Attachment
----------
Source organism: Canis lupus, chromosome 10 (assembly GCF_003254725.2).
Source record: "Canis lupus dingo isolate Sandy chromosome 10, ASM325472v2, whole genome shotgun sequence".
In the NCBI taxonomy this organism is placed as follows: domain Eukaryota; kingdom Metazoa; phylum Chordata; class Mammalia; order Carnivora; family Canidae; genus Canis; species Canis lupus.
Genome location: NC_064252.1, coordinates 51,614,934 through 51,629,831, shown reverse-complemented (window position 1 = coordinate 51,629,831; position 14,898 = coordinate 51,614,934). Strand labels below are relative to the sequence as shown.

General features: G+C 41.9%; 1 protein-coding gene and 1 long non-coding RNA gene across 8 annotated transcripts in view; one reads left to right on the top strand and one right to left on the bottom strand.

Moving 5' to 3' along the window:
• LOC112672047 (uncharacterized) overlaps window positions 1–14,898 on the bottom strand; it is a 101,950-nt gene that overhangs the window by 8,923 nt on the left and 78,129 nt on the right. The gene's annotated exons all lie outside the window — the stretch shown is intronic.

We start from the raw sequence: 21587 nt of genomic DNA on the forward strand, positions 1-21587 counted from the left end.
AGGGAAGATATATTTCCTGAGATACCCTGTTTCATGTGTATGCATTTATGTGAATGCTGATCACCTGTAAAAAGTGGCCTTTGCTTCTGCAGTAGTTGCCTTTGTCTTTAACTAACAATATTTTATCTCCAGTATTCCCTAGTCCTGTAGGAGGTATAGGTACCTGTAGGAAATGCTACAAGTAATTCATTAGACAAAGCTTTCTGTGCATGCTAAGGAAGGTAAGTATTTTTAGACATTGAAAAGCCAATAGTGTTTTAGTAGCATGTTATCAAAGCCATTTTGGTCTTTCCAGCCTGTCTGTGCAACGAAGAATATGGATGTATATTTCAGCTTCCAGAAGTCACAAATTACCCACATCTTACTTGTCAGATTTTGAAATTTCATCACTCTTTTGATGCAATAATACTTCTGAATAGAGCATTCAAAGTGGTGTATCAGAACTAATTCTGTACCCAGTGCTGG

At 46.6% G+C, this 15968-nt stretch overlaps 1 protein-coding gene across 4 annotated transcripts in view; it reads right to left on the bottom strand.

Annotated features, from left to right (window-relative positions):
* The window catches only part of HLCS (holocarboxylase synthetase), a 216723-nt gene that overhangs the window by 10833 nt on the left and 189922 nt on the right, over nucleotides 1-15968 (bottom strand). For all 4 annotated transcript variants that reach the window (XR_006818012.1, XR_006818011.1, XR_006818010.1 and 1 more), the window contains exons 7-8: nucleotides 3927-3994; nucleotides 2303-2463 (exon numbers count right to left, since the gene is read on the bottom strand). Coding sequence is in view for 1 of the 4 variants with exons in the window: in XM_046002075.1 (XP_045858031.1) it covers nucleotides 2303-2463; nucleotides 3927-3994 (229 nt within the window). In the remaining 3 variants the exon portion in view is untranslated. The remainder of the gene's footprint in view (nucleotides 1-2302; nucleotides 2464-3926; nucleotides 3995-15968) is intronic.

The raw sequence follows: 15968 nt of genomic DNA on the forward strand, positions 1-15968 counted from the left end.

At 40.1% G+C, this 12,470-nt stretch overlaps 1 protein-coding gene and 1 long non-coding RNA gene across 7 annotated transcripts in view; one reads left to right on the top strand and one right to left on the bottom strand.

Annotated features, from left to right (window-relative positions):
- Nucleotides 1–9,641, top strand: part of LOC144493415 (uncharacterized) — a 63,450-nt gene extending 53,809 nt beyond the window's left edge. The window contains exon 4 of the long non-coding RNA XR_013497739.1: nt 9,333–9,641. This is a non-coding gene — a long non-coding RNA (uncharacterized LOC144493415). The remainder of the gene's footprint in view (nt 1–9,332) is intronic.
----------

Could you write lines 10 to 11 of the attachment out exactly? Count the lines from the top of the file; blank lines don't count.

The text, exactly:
At 46.6% G+C, this 15968-nt stretch overlaps 1 protein-coding gene across 4 annotated transcripts in view; it reads right to left on the bottom strand.

Annotated features, from left to right (window-relative positions):